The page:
Surveyors acknowledged last week that the Four Corners monument is not located at the exact spot where Arizona, Colorado, New Mexico and Utah come together, but disappointed tourists can look on the bright side: No one is likely to get shot over the discrepancy.
The same cannot be said of the Silver State’s longest and most infamous surveying dispute.
As recently as 1980, Nevada and California were still fighting over their roughly 600-mile border, which runs due south from Oregon to Lake Tahoe, then angles southeast to the Colorado River like watch hands set on 4 o’clock.
The dispute dates to 1850, when California became a state and a survey set the original boundary from Lake Tahoe north. Some California officials would later claim that an error by the survey team caused the line to be drawn as much as one-third of a mile too far west.
In 1862, Nevada officials tried to get California legislators to cede all territory east of the Sierra Nevada. When that didn’t work, Nevada simply laid claim to a portion of the Honey Lake Valley, northwest of Reno, as part of the newly formed Roop County.
What followed was a series of escalating jurisdictional disputes, as lawmen and judges on both sides of the disputed line were arrested and dragged off to jail, only to be freed by groups of their armed supporters.
The inevitable gunfight finally broke out on Feb. 15, 1863, leaving several people wounded but none dead.
Meanwhile, some 130 miles to the south, residents of the mining camp of Aurora found a peaceful resolution to the border dispute: They simply picked a full slate of Nevada officials and a full slate of California officials in an election that featured separate polling places but the same voters.
The arrangement seemed to work just fine. For a brief time, Aurora served as the seat of government for both Esmeralda County, Nev., and Mono County, Calif. The town’s choice for the California Assembly quickly became speaker, while its choice for the Nevada Territorial Legislature was named president of that body.
Aurora eventually went to Nevada after a joint boundary survey was conducted as part of the armistice that ended the so-called Roop County War. Much of the disputed area around Honey Lake ended up in California, though Nevada would continue to lobby for a western border along the Sierra summit line for the next 50 years.
The border between the two states shifted a number of times during that period. An 1868 survey moved the line north of Lake Tahoe two miles west, prompting a call for a full survey of the border in 1872.
That measurement, by Allexey Von Schmidt, changed the north-south segment again and charted an oblique line to the Colorado River that still shows up on maps, if only as a historical curiosity. The so-called Von Schmidt line raised enough doubts in Washington to prompt yet another survey in 1892, this time by the U.S. Coast and Geodetic Survey, precursor to today’s National Geodetic Survey.
Of course, such errors and corrections aren’t surprising given the limited tools surveyors had to work with, said former Nevada State Archivist Guy Rocha.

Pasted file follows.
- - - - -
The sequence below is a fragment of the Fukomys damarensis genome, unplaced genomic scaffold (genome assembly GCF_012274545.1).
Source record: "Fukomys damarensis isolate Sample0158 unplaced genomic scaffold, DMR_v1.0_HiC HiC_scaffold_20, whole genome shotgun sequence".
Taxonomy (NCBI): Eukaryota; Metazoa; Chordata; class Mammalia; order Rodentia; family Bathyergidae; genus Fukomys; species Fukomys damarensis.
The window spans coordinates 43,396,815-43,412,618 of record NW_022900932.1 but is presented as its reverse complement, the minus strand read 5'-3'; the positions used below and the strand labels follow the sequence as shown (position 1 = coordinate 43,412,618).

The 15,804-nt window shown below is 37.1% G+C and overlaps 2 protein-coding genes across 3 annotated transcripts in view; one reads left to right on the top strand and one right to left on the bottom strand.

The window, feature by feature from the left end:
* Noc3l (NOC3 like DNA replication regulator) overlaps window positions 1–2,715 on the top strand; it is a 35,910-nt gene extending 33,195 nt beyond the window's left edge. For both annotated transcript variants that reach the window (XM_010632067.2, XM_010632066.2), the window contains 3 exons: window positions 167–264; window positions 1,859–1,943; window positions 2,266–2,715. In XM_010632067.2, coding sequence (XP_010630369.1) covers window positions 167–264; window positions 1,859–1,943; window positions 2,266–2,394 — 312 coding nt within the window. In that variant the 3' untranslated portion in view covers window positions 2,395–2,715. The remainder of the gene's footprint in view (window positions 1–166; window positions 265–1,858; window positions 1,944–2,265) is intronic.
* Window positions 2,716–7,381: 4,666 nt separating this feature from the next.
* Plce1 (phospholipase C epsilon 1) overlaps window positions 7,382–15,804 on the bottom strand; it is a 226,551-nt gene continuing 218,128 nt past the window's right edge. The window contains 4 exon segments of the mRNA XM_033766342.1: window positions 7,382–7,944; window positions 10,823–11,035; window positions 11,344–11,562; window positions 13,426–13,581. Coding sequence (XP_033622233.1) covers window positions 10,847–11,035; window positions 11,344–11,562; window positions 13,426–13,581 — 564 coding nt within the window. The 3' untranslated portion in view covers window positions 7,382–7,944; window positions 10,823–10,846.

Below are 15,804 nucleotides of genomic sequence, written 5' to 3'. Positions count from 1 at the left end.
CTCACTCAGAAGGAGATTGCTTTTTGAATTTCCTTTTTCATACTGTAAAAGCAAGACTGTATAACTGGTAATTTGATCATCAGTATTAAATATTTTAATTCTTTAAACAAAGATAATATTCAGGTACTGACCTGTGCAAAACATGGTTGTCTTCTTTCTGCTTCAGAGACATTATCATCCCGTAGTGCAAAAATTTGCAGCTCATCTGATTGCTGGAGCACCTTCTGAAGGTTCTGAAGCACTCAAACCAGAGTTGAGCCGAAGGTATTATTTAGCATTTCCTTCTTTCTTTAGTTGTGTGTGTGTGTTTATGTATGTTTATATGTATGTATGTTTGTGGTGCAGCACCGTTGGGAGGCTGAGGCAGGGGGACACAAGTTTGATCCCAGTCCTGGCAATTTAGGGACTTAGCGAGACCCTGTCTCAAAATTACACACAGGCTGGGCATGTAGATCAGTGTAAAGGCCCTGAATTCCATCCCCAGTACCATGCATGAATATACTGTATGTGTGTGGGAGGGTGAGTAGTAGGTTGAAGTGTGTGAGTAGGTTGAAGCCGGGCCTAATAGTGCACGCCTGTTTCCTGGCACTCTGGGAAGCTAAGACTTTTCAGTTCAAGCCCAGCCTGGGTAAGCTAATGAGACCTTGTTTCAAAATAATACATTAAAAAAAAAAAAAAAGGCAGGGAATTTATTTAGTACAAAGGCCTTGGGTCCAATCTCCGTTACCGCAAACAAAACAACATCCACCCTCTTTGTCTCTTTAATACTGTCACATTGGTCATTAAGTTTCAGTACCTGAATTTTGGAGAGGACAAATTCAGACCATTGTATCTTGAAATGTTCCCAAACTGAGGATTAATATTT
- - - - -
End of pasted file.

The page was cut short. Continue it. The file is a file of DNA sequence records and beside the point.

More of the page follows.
“Today, with satellite technology, you could reconfigure the whole thing and you’d be a little bit off all over the place I think,” he said. “There would have to be errors. The question is, would there be gross errors?”
The state border dispute flared again in the late 1970s, when the California Lands Commission made issue of that moldy old survey error of 1850 along the border north of Lake Tahoe.
California eventually filed a lawsuit to settle the issue, and the U.S. Supreme Court ruled that the boundary should remain where both states had long recognized it to be.
“If the court had ruled to move the line, there would have been all sorts of disruptions,” Rocha said.
Most significantly, the casinos just inside the Nevada border at Lake Tahoe suddenly could have found themselves out of business in California, he said.
Using the Supreme Court decision as its guide, Congress took up legislation in 1985 that cleared title to more than 11,000 acres along the border and effectively put an end to the 125-year-old dispute.
So what of the Four Corners monument, where thousands of tourists have grinned foolishly for snapshots with their hands and feet in four different states at the same time?
Initial reports last week suggested the marker might be off by as much as two and a half miles.
Since then, officials from the National Geodetic Survey have said that the marker is 1,807.14 feet east of where it should have been placed. That’s about the length of six football fields, which is phenomenally accurate by 19th century standards, said Dave Doyle, chief geodetic surveyor for the National Geodetic Survey.
In any case, the measurement differences don’t matter anymore, Doyle told The Associated Press, because the states have adopted the monument as the legal definition of the Four Corners.
The Associated Press contributed to this report. Contact Henry Brean at hbrean @reviewjournal.com or 702-383-0350.